Bill Iffrig, the 78-year-old marathoner who was knocked to the ground by a shock wave from the first Boston Marathon blast, returned home to his Washington home yesterday and was able to view the iconic photograph of himself sprawled on the ground for the first time. Despite scores of television interviews and a mention by President Barack Obama, the veteran runner, who finished the race, hadn’t seen the image which found its way onto the cover of Sports Illustrated.
“It’s beautiful,” Iffrig says about the photo. “It’s almost like it was staged, it’s so real.”
Iffrig escaped the blast with only a minor scrape on his knee. He spent much of this week being passed from one media member to the next. He only remembers Anderson Cooper. Totally understandable.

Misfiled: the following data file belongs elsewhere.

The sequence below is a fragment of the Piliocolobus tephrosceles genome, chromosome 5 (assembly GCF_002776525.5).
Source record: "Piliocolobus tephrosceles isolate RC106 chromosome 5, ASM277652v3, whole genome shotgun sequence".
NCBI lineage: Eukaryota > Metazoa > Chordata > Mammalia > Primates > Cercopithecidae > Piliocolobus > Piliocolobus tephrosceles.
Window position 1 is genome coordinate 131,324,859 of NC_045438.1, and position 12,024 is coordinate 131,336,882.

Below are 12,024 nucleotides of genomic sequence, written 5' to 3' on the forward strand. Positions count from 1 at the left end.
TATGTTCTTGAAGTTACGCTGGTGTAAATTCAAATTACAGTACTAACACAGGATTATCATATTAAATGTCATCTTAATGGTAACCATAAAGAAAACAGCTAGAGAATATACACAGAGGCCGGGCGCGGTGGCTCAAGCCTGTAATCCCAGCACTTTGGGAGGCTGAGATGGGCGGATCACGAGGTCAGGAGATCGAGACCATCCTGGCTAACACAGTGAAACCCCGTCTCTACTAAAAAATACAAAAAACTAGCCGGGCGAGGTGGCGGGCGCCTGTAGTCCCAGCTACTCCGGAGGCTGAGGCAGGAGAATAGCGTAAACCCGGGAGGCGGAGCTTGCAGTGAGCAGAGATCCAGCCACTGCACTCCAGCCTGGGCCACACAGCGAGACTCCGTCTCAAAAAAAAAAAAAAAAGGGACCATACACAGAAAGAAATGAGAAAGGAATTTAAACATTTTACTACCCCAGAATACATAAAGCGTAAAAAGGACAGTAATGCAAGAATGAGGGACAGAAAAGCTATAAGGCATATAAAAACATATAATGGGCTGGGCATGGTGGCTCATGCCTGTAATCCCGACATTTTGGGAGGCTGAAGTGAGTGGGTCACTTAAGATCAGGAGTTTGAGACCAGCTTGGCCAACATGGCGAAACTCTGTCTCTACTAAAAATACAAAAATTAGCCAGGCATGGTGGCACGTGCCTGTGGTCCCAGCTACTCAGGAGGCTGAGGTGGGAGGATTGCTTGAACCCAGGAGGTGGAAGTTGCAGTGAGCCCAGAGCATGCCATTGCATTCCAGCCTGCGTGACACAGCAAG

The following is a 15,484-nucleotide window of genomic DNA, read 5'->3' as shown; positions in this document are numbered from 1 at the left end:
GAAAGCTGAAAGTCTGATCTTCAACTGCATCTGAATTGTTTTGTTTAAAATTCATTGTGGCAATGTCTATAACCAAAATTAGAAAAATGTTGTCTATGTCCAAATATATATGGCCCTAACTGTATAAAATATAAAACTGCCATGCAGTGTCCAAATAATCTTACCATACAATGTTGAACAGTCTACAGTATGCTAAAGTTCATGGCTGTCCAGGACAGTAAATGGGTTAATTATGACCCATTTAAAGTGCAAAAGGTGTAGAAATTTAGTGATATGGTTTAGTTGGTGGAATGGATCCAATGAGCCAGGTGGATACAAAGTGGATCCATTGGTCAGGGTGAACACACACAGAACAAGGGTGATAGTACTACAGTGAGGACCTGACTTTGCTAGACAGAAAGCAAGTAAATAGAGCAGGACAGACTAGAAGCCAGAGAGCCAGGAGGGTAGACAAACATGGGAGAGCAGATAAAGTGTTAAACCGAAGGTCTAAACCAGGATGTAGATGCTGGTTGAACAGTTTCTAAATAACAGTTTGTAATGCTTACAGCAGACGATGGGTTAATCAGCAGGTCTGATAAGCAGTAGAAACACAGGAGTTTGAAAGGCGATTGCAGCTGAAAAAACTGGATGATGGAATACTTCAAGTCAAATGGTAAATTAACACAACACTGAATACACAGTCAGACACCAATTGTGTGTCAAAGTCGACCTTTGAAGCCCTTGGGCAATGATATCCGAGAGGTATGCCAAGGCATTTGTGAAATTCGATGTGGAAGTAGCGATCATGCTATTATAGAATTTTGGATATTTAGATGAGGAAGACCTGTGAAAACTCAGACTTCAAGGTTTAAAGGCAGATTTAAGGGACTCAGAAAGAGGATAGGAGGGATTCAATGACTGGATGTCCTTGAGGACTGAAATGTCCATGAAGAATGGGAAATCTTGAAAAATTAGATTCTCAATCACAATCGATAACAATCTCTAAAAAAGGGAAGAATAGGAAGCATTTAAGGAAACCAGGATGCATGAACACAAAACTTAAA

He plans on sitting out the marathon next year, but intends on running again when he’s 80.
And for now?
Now it’s back to normal life for him, although outside his home there are the American flags and “Welcome Home” balloons left by neighbors.
All those messages on his home phone? Erased.
Try calling again, media types, if you’re still interested and haven’t gone on to the next trending story.
Time for everyday life to resume.
“I still mow my own lawn,” says Iffrig, “I’ve got a lot of yard work to do.”
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